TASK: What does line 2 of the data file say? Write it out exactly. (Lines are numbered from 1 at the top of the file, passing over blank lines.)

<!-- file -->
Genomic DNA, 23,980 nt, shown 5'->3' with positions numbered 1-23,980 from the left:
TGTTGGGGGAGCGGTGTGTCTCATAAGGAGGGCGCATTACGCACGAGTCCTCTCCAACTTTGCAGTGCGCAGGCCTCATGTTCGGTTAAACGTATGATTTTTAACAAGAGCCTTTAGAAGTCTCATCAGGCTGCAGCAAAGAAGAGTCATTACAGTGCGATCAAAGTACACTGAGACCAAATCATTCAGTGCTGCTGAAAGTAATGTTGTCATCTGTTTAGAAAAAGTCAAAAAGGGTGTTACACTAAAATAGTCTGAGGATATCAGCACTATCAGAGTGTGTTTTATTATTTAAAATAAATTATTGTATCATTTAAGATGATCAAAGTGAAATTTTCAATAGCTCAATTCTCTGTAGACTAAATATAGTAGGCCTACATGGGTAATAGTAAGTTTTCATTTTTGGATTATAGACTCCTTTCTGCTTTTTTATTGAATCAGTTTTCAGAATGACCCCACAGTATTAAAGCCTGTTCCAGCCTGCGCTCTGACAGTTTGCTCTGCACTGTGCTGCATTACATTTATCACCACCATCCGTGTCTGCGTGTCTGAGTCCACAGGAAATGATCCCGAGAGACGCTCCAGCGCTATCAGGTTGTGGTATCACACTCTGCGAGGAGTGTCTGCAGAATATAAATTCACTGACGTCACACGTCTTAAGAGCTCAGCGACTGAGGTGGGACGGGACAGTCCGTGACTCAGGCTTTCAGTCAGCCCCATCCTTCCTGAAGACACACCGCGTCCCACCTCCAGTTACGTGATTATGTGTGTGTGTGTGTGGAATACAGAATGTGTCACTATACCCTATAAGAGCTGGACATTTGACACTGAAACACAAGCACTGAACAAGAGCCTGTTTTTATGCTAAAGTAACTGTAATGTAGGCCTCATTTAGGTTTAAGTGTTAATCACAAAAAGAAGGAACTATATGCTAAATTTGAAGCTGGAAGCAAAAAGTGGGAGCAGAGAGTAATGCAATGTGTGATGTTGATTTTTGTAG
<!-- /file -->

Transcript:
TGTTGGGGGAGCGGTGTGTCTCATAAGGAGGGCGCATTACGCACGAGTCCTCTCCAACTTTGCAGTGCGCAGGCCTCATGTTCGGTTAAACGTATGATTTTTAACAAGAGCCTTTAGAAGTCTCATCAGGCTGCAGCAAAGAAGAGTCATTACAGTGCGATCAAAGTACACTGAGACCAAATCATTCAGTGCTGCTGAAAGTAATGTTGTCATCTGTTTAGAAAAAGTCAAAAAGGGTGTTACACTAAAATAGTCTGAGGATATCAGCACTATCAGAGTGTGTTTTATTATTTAAAATAAATTATTGTATCATTTAAGATGATCAAAGTGAAATTTTCAATAGCTCAATTCTCTGTAGACTAAATATAGTAGGCCTACATGGGTAATAGTAAGTTTTCATTTTTGGATTATAGACTCCTTTCTGCTTTTTTATTGAATCAGTTTTCAGAATGACCCCACAGTATTAAAGCCTGTTCCAGCCTGCGCTCTGACAGTTTGCTCTGCACTGTGCTGCATTACATTTATCACCACCATCCGTGTCTGCGTGTCTGAGTCCACAGGAAATGATCCCGAGAGACGCTCCAGCGCTATCAGGTTGTGGTATCACACTCTGCGAGGAGTGTCTGCAGAATATAAATTCACTGACGTCACACGTCTTAAGAGCTCAGCGACTGAGGTGGGACGGGACAGTCCGTGACTCAGGCTTTCAGTCAGCCCCATCCTTCCTGAAGACACACCGCGTCCCACCTCCAGTTACGTGATTATGTGTGTGTGTGTGTGGAATACAGAATGTGTCACTATACCCTATAAGAGCTGGACATTTGACACTGAAACACAAGCACTGAACAAGAGCCTGTTTTTATGCTAAAGTAACTGTAATGTAGGCCTCATTTAGGTTTAAGTGTTAATCACAAAAAGAAGGAACTATATGCTAAATTTGAAGCTGGAAGCAAAAAGTGGGAGCAGAGAGTAATGCAATGTGTGATGTTGATTTTTGTAG